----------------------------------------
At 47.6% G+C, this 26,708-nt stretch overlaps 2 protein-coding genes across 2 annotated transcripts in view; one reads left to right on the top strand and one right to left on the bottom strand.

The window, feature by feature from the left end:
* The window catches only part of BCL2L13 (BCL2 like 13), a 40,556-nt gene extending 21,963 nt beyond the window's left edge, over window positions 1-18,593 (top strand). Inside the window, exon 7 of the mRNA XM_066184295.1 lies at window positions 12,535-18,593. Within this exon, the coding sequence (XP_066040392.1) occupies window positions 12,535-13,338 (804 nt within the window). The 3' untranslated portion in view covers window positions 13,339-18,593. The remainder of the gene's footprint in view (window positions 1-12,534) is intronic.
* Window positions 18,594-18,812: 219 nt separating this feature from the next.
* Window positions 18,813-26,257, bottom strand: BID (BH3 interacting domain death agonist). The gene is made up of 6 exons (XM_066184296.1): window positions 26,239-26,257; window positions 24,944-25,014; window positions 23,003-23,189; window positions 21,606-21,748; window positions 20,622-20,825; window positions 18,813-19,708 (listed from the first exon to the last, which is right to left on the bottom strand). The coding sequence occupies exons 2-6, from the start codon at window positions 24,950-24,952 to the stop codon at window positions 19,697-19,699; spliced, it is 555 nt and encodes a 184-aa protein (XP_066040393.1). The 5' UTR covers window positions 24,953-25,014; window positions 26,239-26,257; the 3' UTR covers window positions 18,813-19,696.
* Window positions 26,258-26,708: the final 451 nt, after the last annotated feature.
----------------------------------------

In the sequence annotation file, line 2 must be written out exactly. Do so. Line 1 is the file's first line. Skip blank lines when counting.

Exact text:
The window, feature by feature from the left end: